On our drive on Friday we crossed the Sandur, and stopped in at the Núpsstaður farm. The sandur is a broad desert expanse that lies across the southeastern coast, and is composed of deposits of silt, sand, and gravel carried down by glacial flooding when one of the two volcanoes underneath the Vatnajökull icecap erupts. The sandur is divided into two sections, the most visible being Skeiðarársandur, which stretches for 40 km between icecap and coast. Iceland has a Ring Road, and the very last part of it to be completed was the portion across Skeiðarársandur in 1974. They constructed large gravel dykes to strategically channel floodwaters away from the only road in the area, but it didn’t help much in the glacial flood of 1996. On September 29 a 5.0 earthquake rocked the Vatnajökull icecap, causing the eruption of a 4 km long subsurface fissure known as Gjálp. The next day the eruption burst through the surface, sending a column of steam 10 km into the sky. Meanwhile, the subglacial lake in the Grímsvötn caldera was filling with water from ice melted by the eruption, and on November 5 the ice lifted and the Grímsvötn reservoir drained in a massive flood, releasing up to 3000 billion cubic litres of water within a few hours. The floodwaters, dragging icebergs the size of 3 story buildings along with it, destroyed all the bridges across the sandur. The sandur is understandably unoccupied by anyone, and on the eastern edge we stopped at a small memorial to the 1996 flood, where they had on display some of the twisted metal girders that were a bridge.
The Núpsstaður farm is on the western edge of the sandur, and is set into a cliff side. The small turf roofed church on the farm, dedicated to St. Nicholas, is mentioned in church records as early as 1200. It was restored in 1657 and again in the 1970s by the National Museum, and is one of the last turf churches in Iceland that remains in general use. This farm was also home in the early 1900s to a postman and farmer who was said to be the only person able to cross the sandur in all conditions. Before they built the Ring Road, people would often detour to walk over the glacier, as the sandur is full of quicksand and other traps that claimed many lives. The postman’s 97 year old son still lives at Núpsstaður, and when we stopped by he was just o his way to the little turf church to scrub the floors!!!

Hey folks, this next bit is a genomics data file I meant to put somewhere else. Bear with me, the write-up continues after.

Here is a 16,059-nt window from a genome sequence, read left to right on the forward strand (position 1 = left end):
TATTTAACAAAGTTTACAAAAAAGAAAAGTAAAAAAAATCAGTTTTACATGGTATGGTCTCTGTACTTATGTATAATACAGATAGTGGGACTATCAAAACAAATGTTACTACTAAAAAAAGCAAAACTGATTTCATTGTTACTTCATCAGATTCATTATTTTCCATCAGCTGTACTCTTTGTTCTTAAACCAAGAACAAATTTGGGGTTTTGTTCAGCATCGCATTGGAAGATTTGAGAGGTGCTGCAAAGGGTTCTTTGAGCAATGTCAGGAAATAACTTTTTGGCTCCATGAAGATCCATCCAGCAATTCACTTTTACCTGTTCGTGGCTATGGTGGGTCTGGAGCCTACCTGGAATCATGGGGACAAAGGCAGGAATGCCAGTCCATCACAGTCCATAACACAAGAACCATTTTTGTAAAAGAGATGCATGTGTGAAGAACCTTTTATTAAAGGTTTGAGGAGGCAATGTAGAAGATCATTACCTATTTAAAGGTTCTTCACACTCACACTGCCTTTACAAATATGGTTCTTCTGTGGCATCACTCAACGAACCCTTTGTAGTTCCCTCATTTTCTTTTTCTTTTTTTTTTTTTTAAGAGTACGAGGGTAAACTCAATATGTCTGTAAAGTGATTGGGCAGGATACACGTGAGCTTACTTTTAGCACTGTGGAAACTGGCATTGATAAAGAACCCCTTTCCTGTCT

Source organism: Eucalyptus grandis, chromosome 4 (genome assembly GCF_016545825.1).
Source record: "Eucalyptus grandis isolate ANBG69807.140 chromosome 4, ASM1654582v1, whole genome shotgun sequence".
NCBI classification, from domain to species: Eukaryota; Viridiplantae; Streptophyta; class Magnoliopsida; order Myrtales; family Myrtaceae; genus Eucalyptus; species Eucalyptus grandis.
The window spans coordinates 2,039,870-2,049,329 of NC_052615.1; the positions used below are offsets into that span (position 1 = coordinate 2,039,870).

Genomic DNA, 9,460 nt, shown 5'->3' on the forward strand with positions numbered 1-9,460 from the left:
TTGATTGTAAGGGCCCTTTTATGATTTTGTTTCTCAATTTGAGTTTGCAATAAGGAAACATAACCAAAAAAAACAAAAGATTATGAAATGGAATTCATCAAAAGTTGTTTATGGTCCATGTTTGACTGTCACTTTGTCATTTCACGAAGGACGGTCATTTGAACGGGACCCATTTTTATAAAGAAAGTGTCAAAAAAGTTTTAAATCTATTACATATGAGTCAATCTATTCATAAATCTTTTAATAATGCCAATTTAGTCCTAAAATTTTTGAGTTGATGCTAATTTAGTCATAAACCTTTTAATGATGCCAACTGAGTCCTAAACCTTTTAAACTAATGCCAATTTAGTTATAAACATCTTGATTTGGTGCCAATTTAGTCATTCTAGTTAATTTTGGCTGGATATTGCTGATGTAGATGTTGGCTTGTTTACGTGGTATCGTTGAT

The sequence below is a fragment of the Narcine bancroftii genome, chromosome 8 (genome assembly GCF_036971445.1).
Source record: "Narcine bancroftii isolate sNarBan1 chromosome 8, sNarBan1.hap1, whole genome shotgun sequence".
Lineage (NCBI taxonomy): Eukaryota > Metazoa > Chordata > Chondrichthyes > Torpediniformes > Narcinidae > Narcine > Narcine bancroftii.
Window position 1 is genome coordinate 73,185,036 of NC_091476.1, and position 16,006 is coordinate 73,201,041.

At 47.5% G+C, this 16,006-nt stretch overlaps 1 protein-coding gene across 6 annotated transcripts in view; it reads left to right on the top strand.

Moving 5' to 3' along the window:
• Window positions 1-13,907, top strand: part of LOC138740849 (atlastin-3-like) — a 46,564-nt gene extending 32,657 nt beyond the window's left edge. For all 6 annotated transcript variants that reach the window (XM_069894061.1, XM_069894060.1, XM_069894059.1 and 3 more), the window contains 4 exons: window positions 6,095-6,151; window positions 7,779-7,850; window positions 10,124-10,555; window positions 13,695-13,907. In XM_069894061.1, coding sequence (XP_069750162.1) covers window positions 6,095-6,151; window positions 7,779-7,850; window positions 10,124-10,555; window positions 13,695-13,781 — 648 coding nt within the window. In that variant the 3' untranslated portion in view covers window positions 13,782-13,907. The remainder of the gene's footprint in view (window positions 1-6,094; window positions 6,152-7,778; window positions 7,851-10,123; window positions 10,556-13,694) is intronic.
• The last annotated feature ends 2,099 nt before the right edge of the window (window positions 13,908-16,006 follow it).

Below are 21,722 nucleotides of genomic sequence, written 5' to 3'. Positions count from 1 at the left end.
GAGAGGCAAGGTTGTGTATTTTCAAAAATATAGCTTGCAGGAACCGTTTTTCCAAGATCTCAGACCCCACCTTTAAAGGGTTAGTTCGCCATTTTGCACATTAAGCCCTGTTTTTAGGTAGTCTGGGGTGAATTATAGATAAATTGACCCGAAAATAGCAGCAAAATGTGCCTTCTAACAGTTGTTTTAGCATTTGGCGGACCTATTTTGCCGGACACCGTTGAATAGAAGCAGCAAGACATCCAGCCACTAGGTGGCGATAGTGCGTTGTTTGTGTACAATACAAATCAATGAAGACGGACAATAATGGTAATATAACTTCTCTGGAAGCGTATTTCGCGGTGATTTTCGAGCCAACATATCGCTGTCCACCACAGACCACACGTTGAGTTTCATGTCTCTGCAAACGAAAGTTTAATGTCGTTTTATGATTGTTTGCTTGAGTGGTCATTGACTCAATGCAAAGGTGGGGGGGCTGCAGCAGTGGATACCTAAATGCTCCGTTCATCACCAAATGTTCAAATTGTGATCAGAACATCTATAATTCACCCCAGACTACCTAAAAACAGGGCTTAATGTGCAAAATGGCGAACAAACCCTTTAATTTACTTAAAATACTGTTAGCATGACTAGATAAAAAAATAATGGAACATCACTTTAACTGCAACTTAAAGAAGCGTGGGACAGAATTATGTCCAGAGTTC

On Sunday morning we packed up our stuff and loaded up the bus. We went to two more waterfalls (there sure are a lot of them), and visited the history museum at Skógasafn. We drove by Katla, an active volcano that is expected to erupt any time. There is a funny legend about Katla involving a nun and some magic pants, but I’ll save that for another time. Our bus driver had reported that we were in the area, and if Katla had started rumbling we would have been given a 30 minute warning to get the hell outta there! Now we’re back at Ingunn’s apartment in Reykjavik, and we had a very quiet day today seeing as we were all tired and sore from all the excitement over the weekend. And now I must return to Buffy.